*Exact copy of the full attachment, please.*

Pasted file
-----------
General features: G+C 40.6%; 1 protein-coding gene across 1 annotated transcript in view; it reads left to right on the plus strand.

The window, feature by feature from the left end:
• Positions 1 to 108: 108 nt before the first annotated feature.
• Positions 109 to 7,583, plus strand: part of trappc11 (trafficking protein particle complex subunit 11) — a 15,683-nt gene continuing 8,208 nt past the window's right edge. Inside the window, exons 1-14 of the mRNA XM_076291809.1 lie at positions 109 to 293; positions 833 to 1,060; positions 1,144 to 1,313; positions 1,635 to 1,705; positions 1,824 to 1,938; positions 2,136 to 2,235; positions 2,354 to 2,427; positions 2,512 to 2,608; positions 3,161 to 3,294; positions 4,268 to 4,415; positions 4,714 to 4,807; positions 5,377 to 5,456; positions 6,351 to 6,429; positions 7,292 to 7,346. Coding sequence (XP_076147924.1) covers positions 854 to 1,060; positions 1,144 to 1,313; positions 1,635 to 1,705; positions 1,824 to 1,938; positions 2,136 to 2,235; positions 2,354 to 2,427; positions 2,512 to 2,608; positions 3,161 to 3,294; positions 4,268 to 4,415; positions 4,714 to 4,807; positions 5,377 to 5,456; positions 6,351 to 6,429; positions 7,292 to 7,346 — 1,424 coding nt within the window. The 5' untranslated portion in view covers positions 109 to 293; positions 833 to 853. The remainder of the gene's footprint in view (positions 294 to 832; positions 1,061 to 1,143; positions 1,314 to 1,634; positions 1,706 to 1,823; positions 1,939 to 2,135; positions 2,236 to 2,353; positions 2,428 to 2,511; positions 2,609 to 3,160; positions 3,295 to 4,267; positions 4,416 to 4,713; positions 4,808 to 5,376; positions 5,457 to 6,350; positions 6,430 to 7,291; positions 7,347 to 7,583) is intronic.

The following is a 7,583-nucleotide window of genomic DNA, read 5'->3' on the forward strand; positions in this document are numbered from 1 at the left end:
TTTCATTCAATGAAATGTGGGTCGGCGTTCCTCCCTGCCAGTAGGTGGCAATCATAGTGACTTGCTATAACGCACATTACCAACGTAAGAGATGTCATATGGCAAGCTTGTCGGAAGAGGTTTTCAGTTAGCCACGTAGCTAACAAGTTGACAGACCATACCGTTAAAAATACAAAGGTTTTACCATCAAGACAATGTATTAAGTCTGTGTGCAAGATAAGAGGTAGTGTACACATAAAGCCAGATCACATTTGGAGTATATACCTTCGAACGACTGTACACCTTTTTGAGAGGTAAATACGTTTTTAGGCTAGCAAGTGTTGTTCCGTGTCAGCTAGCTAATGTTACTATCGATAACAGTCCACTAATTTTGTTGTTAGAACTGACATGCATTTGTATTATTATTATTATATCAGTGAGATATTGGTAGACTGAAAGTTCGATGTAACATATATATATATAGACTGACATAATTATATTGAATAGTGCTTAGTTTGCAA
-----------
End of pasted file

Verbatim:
General features: G+C 40.6%; 1 protein-coding gene across 1 annotated transcript in view; it reads left to right on the plus strand.

The window, feature by feature from the left end:
• Positions 1 to 108: 108 nt before the first annotated feature.
• Positions 109 to 7,583, plus strand: part of trappc11 (trafficking protein particle complex subunit 11) — a 15,683-nt gene continuing 8,208 nt past the window's right edge. Inside the window, exons 1-14 of the mRNA XM_076291809.1 lie at positions 109 to 293; positions 833 to 1,060; positions 1,144 to 1,313; positions 1,635 to 1,705; positions 1,824 to 1,938; positions 2,136 to 2,235; positions 2,354 to 2,427; positions 2,512 to 2,608; positions 3,161 to 3,294; positions 4,268 to 4,415; positions 4,714 to 4,807; positions 5,377 to 5,456; positions 6,351 to 6,429; positions 7,292 to 7,346. Coding sequence (XP_076147924.1) covers positions 854 to 1,060; positions 1,144 to 1,313; positions 1,635 to 1,705; positions 1,824 to 1,938; positions 2,136 to 2,235; positions 2,354 to 2,427; positions 2,512 to 2,608; positions 3,161 to 3,294; positions 4,268 to 4,415; positions 4,714 to 4,807; positions 5,377 to 5,456; positions 6,351 to 6,429; positions 7,292 to 7,346 — 1,424 coding nt within the window. The 5' untranslated portion in view covers positions 109 to 293; positions 833 to 853. The remainder of the gene's footprint in view (positions 294 to 832; positions 1,061 to 1,143; positions 1,314 to 1,634; positions 1,706 to 1,823; positions 1,939 to 2,135; positions 2,236 to 2,353; positions 2,428 to 2,511; positions 2,609 to 3,160; positions 3,295 to 4,267; positions 4,416 to 4,713; positions 4,808 to 5,376; positions 5,457 to 6,350; positions 6,430 to 7,291; positions 7,347 to 7,583) is intronic.

The following is a 7,583-nucleotide window of genomic DNA, read 5'->3' on the forward strand; positions in this document are numbered from 1 at the left end:
TTTCATTCAATGAAATGTGGGTCGGCGTTCCTCCCTGCCAGTAGGTGGCAATCATAGTGACTTGCTATAACGCACATTACCAACGTAAGAGATGTCATATGGCAAGCTTGTCGGAAGAGGTTTTCAGTTAGCCACGTAGCTAACAAGTTGACAGACCATACCGTTAAAAATACAAAGGTTTTACCATCAAGACAATGTATTAAGTCTGTGTGCAAGATAAGAGGTAGTGTACACATAAAGCCAGATCACATTTGGAGTATATACCTTCGAACGACTGTACACCTTTTTGAGAGGTAAATACGTTTTTAGGCTAGCAAGTGTTGTTCCGTGTCAGCTAGCTAATGTTACTATCGATAACAGTCCACTAATTTTGTTGTTAGAACTGACATGCATTTGTATTATTATTATTATATCAGTGAGATATTGGTAGACTGAAAGTTCGATGTAACATATATATATATAGACTGACATAATTATATTGAATAGTGCTTAGTTTGCAA